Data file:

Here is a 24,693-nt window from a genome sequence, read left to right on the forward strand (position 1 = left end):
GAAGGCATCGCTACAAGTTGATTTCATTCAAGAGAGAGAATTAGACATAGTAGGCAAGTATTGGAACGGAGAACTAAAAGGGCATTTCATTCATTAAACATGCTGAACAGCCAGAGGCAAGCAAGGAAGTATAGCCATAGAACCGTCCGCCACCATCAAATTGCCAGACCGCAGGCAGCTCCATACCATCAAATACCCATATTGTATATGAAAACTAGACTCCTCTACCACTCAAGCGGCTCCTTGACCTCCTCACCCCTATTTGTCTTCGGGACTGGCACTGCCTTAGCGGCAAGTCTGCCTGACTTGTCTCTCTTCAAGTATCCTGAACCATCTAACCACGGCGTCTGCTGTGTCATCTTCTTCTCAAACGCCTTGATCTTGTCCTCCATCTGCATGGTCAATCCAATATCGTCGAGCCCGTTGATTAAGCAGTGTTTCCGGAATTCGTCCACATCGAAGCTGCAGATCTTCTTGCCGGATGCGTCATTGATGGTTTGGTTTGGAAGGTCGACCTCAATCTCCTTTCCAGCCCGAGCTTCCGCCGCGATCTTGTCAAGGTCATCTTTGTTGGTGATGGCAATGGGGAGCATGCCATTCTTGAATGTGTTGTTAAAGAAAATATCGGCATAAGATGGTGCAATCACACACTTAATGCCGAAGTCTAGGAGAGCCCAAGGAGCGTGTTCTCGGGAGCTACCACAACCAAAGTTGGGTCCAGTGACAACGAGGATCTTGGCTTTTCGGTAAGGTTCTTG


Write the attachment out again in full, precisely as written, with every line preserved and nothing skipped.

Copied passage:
Here is a 24,693-nt window from a genome sequence, read left to right on the forward strand (position 1 = left end):
GAAGGCATCGCTACAAGTTGATTTCATTCAAGAGAGAGAATTAGACATAGTAGGCAAGTATTGGAACGGAGAACTAAAAGGGCATTTCATTCATTAAACATGCTGAACAGCCAGAGGCAAGCAAGGAAGTATAGCCATAGAACCGTCCGCCACCATCAAATTGCCAGACCGCAGGCAGCTCCATACCATCAAATACCCATATTGTATATGAAAACTAGACTCCTCTACCACTCAAGCGGCTCCTTGACCTCCTCACCCCTATTTGTCTTCGGGACTGGCACTGCCTTAGCGGCAAGTCTGCCTGACTTGTCTCTCTTCAAGTATCCTGAACCATCTAACCACGGCGTCTGCTGTGTCATCTTCTTCTCAAACGCCTTGATCTTGTCCTCCATCTGCATGGTCAATCCAATATCGTCGAGCCCGTTGATTAAGCAGTGTTTCCGGAATTCGTCCACATCGAAGCTGCAGATCTTCTTGCCGGATGCGTCATTGATGGTTTGGTTTGGAAGGTCGACCTCAATCTCCTTTCCAGCCCGAGCTTCCGCCGCGATCTTGTCAAGGTCATCTTTGTTGGTGATGGCAATGGGGAGCATGCCATTCTTGAATGTGTTGTTAAAGAAAATATCGGCATAAGATGGTGCAATCACACACTTAATGCCGAAGTCTAGGAGAGCCCAAGGAGCGTGTTCTCGGGAGCTACCACAACCAAAGTTGGGTCCAGTGACAACGAGGATCTTGGCTTTTCGGTAAGGTTCTTG